Astrophysics (Index)About

cosmic rays

(CR)
(very-high-energy particles from beyond the solar system)

Cosmic rays are high energy particles, typically with energies distributed around 0.3 GeV (4.8 × 10-11 joule), but the highest energy have been up to 3 × 1011 GeV. The term cosmic ray was coined when detectors were developed that demonstrate they continually fall on Earth, and the term traditionally meant both photons and particles such as atomic nuclei. However, common astrophysics usage has come to use EMR terminology for such photons, and reserve the term cosmic ray for other particles: electrons, protons and heavier nuclei. They are theorized to be formed largely by supernovae. Cosmic rays are continually arriving, i.e., as the cosmic ray background (CRB), but that phrase is not commonly used perhaps because all known cosmic rays fit that description.

Some classes of cosmic-ray particles by kinetic energy:

A famous graph, the Swordy plot demonstrates that cosmic rays occur basically with a power law spectrum over a wide range.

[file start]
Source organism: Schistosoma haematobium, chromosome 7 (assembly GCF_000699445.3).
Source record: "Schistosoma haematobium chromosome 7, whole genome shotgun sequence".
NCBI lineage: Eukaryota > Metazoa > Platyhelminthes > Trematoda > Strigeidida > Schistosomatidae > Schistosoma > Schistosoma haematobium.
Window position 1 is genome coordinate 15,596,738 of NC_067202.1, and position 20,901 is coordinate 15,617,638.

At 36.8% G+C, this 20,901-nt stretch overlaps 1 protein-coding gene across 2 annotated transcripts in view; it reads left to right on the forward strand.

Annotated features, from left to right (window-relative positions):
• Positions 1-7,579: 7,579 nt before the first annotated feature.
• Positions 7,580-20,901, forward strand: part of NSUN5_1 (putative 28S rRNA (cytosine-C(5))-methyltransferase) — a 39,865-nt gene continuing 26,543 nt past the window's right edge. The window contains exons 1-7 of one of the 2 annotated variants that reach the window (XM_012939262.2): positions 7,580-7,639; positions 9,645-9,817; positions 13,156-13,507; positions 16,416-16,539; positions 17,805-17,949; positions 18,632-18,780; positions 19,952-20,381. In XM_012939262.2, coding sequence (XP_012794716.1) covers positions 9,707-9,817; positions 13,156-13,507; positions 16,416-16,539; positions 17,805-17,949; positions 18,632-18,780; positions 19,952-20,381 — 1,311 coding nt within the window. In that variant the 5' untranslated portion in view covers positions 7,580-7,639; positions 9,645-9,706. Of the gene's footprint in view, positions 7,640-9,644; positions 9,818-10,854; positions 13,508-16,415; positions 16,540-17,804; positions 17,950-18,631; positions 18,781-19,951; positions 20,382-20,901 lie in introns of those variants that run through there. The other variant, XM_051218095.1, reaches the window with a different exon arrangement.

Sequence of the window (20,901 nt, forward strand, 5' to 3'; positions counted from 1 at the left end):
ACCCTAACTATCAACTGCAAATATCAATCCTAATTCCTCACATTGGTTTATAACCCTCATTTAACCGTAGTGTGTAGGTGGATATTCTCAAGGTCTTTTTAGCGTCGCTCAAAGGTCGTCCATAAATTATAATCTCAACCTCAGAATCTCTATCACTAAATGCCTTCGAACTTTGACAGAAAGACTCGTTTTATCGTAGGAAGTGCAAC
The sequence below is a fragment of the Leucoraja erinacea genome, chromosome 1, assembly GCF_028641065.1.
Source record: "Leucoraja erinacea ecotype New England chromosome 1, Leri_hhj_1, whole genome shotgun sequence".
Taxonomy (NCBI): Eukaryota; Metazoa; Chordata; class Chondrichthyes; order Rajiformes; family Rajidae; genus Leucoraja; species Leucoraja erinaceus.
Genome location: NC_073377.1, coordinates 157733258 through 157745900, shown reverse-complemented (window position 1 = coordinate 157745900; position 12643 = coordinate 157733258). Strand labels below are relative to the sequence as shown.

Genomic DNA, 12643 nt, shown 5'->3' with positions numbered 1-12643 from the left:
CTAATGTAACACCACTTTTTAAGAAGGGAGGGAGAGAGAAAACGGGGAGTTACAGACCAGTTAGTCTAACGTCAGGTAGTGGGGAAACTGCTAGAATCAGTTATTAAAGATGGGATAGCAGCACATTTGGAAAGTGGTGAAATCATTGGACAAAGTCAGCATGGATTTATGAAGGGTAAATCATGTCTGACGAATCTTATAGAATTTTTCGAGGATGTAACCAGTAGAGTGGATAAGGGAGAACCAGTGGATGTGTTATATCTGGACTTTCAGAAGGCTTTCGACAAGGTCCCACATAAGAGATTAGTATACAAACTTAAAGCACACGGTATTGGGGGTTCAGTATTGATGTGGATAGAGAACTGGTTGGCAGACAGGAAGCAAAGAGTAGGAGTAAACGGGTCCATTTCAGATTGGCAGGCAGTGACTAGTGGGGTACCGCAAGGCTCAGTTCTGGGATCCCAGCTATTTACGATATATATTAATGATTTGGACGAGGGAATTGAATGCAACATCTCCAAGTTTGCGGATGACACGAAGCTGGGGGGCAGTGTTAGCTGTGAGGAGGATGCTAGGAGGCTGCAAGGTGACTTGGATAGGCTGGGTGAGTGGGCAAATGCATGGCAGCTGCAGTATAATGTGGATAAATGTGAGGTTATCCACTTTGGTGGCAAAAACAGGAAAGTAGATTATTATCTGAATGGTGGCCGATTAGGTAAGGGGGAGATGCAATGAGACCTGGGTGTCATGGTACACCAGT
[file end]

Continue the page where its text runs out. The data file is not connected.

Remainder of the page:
Cosmic ray astronomy makes use of space-based observatories such as INTEGRAL, and ground detectors such as LOPES, and Milagro.


(astrophysics,particles)
Further reading:
http://en.wikipedia.org/wiki/Cosmic_rays
http://en.wikipedia.org/wiki/Ultra-high-energy_cosmic_ray
http://en.wikipedia.org/wiki/Extragalactic_cosmic_ray
http://physics.stackexchange.com/questions/112966/is-it-known-what-causes-the-knee-in-the-observed-cosmic-ray-spectrum

Referenced by pages:
Advanced Composition Explorer (ACE)
anomalous cosmic rays (ACR)
airglow
air shower
alpha particle
antimatter
ARGO-YBJ Experiment
black hole (BH)
cosmic background radiation (CBR)
Cherenkov detector
electrostatic barrier
electron volt (eV)
Fenton Hill Observatory (FHO)
gamma rays (GR)
GZK limit
high-energy astrophysics (HEA)
ionizing radiation
lithium (Li)
LOPES
Lunar Reconnaissance Orbiter (LRO)
multi-messenger astronomy
neutron scattering
neutron spectrometer
nucleosynthesis
Orbiting Wide-angle Light Collectors (OWL)
PAMELA
power law
radioactive dating
relativistic astrophysics
Ulysses
Van Allen belts
VHE
weathering

Index